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Cobalt-Chromium-Molybdenum Alloy Kills COVID-19 in Minutes

The November 2021 International Journal of Molecular Sciences online article “3D Printed Cobalt-Chromium-Molybdenum Porous Superalloy with Superior Antiviral Activity” reviews research investigating the novel use of Laser Powder Bed Fusion (LPBF) to additive manufacture (AM) a porous Cobalt-Chromium-Molybdenum (Co-Cr-Mo) superalloy with potent antiviral activity (100% viral inactivation in 30 min). The Co-Cr-Mo material, commonly used in industrial AM medical and aerospace applications, exhibited superior antiviral properties, outperforming common antiviral metals such as silver and copper.

The project was led by Dr. Arun Arjunan, Dr. Ahmad Baroutaji, and John Robinson, University of Wolverhampton, Telford, United Kingdom, and supported by Ángel Serrano-Aroca, Miguel Marti, and Alberto Tuñón-Molina, Spanish Catholic University, Valencia, Spain. The program assessed the antiviral performance of different AM materials that could offer the potential for preventative virus transmission and on-demand manufacturing.

“Virus transmission can be direct (human-to-humans) or indirect (airborne and/or contaminated surfaces) including respiratory droplets and therefore face masks have been reintroduced and again have become mandatory in many community settings,” stated Dr Arjunan.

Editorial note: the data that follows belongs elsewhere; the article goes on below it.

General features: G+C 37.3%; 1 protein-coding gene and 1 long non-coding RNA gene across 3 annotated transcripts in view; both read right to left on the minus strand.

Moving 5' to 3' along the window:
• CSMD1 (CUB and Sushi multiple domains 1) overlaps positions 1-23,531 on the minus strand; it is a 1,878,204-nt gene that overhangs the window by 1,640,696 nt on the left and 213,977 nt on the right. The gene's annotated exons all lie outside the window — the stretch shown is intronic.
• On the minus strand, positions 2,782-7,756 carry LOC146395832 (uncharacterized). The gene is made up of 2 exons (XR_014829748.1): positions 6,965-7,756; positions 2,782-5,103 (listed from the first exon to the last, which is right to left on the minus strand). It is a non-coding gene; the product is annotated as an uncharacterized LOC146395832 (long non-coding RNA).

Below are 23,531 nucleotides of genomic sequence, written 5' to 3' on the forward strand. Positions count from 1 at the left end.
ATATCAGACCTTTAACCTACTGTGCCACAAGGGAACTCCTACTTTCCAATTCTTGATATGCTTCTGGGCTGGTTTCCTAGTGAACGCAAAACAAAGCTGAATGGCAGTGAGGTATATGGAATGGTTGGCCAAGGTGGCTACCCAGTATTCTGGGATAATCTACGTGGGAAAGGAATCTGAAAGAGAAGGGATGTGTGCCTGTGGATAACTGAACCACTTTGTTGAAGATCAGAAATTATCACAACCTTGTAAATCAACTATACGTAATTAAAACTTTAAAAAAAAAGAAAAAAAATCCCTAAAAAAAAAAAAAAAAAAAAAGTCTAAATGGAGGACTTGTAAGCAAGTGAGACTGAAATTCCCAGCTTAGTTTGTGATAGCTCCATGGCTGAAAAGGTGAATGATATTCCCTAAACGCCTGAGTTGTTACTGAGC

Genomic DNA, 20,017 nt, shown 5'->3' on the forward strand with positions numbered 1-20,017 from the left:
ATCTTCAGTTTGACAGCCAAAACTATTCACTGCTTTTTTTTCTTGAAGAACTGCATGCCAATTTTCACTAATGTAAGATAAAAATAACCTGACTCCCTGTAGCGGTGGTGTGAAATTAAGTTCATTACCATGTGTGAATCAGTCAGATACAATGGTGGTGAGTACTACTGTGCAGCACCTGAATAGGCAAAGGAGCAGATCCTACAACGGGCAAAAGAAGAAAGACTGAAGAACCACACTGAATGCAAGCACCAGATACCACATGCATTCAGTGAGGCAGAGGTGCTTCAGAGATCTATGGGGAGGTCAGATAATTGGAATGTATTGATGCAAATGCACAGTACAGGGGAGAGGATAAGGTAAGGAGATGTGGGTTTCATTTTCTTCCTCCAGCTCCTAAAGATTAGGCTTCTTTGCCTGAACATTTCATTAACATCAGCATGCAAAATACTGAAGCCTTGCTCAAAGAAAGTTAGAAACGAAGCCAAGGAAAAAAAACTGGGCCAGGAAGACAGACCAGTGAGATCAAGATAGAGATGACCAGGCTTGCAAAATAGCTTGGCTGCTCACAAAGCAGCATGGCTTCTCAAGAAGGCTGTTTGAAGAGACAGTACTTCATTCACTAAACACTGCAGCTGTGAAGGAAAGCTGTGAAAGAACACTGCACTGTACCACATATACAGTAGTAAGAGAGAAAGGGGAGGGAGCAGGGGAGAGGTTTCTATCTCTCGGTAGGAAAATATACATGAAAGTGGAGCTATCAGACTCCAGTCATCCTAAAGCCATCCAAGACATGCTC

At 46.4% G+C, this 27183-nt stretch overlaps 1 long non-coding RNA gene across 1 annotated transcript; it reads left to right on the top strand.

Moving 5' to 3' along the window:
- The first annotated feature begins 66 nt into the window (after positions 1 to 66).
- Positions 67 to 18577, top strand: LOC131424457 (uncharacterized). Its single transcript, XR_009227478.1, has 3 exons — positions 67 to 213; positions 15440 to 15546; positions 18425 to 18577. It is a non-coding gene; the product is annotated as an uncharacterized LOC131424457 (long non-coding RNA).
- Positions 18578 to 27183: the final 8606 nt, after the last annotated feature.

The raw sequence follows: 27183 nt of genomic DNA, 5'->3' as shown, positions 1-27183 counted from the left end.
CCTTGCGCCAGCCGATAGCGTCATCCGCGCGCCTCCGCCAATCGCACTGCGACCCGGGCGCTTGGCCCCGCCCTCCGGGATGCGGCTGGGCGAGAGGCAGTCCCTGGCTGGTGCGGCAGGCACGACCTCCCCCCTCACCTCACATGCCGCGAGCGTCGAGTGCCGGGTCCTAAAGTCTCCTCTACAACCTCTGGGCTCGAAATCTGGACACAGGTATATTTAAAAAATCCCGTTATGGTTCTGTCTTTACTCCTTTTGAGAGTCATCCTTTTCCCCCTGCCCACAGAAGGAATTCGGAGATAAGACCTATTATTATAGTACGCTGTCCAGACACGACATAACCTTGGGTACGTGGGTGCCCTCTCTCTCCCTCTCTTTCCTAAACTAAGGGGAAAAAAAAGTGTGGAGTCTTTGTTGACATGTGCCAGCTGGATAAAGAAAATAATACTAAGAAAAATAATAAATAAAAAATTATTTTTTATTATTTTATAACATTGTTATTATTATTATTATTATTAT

“As airborne droplets below five microns can contain infectious SARS-CoV-2 and can remain suspended in the air for three hours masks do offer some protection from the transmission,” he continued. “However, surfaces on the other hand can sustain infectious viruses from a few hours to nine days depending on the surface material and morphology. For example, stainless steel that is widely found in hospitals and medical settings can sustain SARS-CoV-2 survival for seven days. Therefore, with the emergence of potential vaccine evasive variants antiviral materials that inactivate the virus offer much potential for transmission prevention.”

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